Gil C/Shutterstock.com

It’s the first time the consumer-protection agency has waded into the murky waters of crowdfunding.

It sounded fun enough: “The Doom That Came to Atlantic City,” its creators said, would be a “lighthearted Lovecraftian game of urban destruction, for two to four players.” Sort of like Monopoly, but with more destruction. The game’s inventors said they needed $35,000 to get the project off the ground, so they turned to crowdfunding—and, naturally, to Kickstarter. Online backers pledged a total of $122,874 in exchange for advance copies of the game, T-shirts, pewter figurines, and special crediting in the game’s eventual rule book.

But by 2013, a year after the project had been fully funded, the game’s makers—Portland-based The Forking Path, Co., run by Erik Chevalier—announced that their project had collapsed, and “The Doom That Came to Atlantic City” would never see the light of day.

Chevalier said he would return his money to his backers; the Federal Trade Commission (FTC) said Thursday that the unscrupulous crowdfunder actually used the board-game funds “on unrelated personal expenses such as rent, moving himself to Oregon, personal equipment, and licenses for a different project.” The consumer protection agency also reached a settlement [PDF] with the company: The would-be game-makers would have to return $111,793.71 to their online donors. (Chevalier agreed to the settlement without admitting guilt and says he cannot afford to pay.)

It’s the first time the FTC has waded into the murky waters of crowdfunding sites, though online scams on Kickstarter and its ilk abound. In 2013, the online platform stepped in and banned a project that promised to convert expensive Kobe beef to beef jerky after online Reddit tipsters raised questions about its legitimacy. Another: A Montreal project that raised over $350,000 to produce a machine to induce lucid dreaming was forced to return the money to its backers. In both cases, Kickstarter ensured that funders got their dollars (but not their beef jerky) back.

Still, Kickstarter’s policies put the onus for determining a project’s authenticity (and reliability) on its users. From the website’s FAQ section:

Kickstarter does not guarantee projects or investigate a creator's ability to complete their project. On Kickstarter, backers (you!) ultimately decide the validity and worthiness of a project by whether they decide to fund it.

On the other side of the coin, Kickstarter warns that creators “unable to satisfy the terms of this agreement … may be subject to legal action by backers.”

It’s an old tale, regulators scrambling to keep up with rapidly developing technology. Meanwhile, there’s a bittersweet end to this particular DOA tale of destruction in a declining East Coast metropolis. Reports the Washington Post:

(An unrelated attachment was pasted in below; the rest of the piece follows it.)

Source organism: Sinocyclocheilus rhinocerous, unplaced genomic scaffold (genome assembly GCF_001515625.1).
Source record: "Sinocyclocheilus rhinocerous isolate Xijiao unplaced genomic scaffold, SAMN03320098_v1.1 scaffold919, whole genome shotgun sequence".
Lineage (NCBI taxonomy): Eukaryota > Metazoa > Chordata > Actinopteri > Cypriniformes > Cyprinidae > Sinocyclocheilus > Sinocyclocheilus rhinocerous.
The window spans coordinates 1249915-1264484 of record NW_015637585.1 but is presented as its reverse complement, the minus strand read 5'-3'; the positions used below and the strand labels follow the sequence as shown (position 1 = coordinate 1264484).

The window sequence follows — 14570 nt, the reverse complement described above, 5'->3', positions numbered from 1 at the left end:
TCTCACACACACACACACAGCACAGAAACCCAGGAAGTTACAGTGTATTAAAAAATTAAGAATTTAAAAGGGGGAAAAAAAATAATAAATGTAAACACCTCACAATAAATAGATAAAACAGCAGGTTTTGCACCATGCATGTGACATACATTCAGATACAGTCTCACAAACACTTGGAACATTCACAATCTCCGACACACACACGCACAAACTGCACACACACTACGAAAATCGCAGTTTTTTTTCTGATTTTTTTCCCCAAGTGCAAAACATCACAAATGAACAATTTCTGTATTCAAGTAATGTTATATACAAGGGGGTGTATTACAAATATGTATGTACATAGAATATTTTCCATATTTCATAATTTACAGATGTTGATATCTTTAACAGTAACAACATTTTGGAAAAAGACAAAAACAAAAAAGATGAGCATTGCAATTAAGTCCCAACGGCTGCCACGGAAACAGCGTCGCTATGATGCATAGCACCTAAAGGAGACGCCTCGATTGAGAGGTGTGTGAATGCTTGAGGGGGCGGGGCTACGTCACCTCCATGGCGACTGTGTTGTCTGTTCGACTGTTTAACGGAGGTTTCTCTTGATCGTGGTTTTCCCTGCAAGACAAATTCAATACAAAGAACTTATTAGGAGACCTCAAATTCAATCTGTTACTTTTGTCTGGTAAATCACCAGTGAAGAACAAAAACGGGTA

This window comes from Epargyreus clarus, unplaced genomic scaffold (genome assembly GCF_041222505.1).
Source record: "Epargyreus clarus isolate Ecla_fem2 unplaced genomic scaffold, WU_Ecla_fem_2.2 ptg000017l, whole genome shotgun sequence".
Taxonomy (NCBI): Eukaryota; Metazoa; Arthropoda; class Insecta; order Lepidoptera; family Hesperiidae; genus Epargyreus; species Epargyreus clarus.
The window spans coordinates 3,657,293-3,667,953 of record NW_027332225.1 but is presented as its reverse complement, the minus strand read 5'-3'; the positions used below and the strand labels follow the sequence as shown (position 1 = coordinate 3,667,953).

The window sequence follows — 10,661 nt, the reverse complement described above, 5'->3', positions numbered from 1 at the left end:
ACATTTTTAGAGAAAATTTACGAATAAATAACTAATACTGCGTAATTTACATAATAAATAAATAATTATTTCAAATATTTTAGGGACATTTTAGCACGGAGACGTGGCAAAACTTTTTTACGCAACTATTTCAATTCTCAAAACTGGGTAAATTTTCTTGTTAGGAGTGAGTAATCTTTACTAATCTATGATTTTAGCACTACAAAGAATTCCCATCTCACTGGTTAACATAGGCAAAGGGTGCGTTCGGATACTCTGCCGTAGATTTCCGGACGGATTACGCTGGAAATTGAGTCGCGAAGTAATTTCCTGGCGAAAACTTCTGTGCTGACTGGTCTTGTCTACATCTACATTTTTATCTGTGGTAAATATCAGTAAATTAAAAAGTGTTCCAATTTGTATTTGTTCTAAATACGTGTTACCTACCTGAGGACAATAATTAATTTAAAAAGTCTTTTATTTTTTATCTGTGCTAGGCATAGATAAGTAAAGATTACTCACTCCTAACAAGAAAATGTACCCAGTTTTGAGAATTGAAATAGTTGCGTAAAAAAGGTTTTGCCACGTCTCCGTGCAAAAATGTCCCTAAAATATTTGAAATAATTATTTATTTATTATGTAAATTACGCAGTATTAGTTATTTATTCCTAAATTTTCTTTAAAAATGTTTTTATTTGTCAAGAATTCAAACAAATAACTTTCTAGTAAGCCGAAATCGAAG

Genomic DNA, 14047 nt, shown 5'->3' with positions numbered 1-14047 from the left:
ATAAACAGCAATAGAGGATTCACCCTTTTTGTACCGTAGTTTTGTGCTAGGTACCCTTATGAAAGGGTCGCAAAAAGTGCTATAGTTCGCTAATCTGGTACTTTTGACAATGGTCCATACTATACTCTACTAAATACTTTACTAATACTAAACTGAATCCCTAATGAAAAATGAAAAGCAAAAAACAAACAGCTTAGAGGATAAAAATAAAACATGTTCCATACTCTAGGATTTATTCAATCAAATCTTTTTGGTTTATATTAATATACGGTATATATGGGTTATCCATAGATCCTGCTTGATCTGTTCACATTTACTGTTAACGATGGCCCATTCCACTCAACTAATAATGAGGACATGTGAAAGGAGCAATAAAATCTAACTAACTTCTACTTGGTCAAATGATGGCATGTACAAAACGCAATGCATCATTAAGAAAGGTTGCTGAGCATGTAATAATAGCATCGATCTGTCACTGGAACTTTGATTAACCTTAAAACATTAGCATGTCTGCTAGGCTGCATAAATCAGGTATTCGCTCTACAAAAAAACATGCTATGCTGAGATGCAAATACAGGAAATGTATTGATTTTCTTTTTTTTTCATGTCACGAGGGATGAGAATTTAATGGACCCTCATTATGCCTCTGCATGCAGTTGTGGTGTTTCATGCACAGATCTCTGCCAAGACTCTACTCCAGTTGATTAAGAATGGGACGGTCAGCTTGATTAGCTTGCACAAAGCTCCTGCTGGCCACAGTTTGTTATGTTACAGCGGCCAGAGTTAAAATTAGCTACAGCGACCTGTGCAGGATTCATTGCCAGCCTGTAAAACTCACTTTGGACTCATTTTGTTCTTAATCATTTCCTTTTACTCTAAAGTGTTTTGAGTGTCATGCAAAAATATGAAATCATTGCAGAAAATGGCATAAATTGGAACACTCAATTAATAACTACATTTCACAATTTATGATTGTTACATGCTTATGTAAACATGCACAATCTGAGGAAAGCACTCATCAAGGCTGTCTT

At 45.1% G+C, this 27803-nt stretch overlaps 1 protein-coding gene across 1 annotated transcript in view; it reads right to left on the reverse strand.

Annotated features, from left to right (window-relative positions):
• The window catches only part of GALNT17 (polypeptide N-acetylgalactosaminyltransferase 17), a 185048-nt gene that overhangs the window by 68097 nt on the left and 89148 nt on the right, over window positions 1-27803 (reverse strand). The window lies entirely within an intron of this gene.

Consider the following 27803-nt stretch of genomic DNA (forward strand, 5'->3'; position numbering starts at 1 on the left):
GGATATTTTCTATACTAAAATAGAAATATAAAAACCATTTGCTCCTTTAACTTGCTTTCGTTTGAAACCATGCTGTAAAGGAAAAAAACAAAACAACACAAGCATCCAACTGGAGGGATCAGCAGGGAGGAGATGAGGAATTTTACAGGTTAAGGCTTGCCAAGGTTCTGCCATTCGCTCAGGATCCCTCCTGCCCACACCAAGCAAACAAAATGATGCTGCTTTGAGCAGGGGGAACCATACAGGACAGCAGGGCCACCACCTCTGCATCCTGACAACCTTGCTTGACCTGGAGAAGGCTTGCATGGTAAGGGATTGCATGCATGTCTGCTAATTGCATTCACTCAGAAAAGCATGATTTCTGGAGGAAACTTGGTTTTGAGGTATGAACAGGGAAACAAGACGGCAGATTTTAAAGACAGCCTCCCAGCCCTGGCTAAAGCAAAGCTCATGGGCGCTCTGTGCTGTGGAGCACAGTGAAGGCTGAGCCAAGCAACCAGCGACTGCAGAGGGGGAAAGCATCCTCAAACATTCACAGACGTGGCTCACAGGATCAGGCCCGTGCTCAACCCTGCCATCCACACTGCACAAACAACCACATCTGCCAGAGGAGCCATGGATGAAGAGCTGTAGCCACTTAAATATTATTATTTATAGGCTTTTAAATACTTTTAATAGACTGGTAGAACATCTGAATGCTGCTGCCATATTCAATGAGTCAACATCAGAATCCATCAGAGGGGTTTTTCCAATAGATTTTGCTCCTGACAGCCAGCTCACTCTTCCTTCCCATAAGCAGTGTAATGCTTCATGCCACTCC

[U]ltimately, backers of "The Doom That Came to Atlantic City" got at least some of what they paid for: Another company, Cryptozoic Entertainment, rescued the game after Chevalier announced its cancellation and gave all backers a copy. But not, the FTC said in its complaint, "the other, highly-prized deliverables, such as the promised pewter figurines" from the Kickstarter.

Top image: Gil C/Shutterstock.com.

About the Author

Most Popular

  1. Life

    The Cities Americans Want to Flee, and Where They Want to Go

    An Apartment List report reveals the cities apartment-hunters are targeting for their next move—and shows that tales of a California exodus may be overstated.

  2. photo: a pair of homes in Pittsburgh
    Equity

    The House Flippers of Pittsburgh Try a New Tactic

    As the city’s real estate market heats up, neighborhood groups say that cash investors use building code violations to encourage homeowners to sell.  

  3. Life

    Can Toyota Turn Its Utopian Ideal Into a 'Real City'?

    The automaker-turned-mobility-company announced last week it wants to build a living, breathing urban laboratory from the ground up in Japan.

  4. photo: San Diego's Trolley
    Transportation

    Out of Darkness, Light Rail!

    In an era of austere federal funding for urban public transportation, light rail seemed to make sense. Did the little trains of the 1980s pull their own weight?

  5. A photo of a police officer in El Paso, Texas.
    Equity

    What New Research Says About Race and Police Shootings

    Two new studies have revived the long-running debate over how police respond to white criminal suspects versus African Americans.

×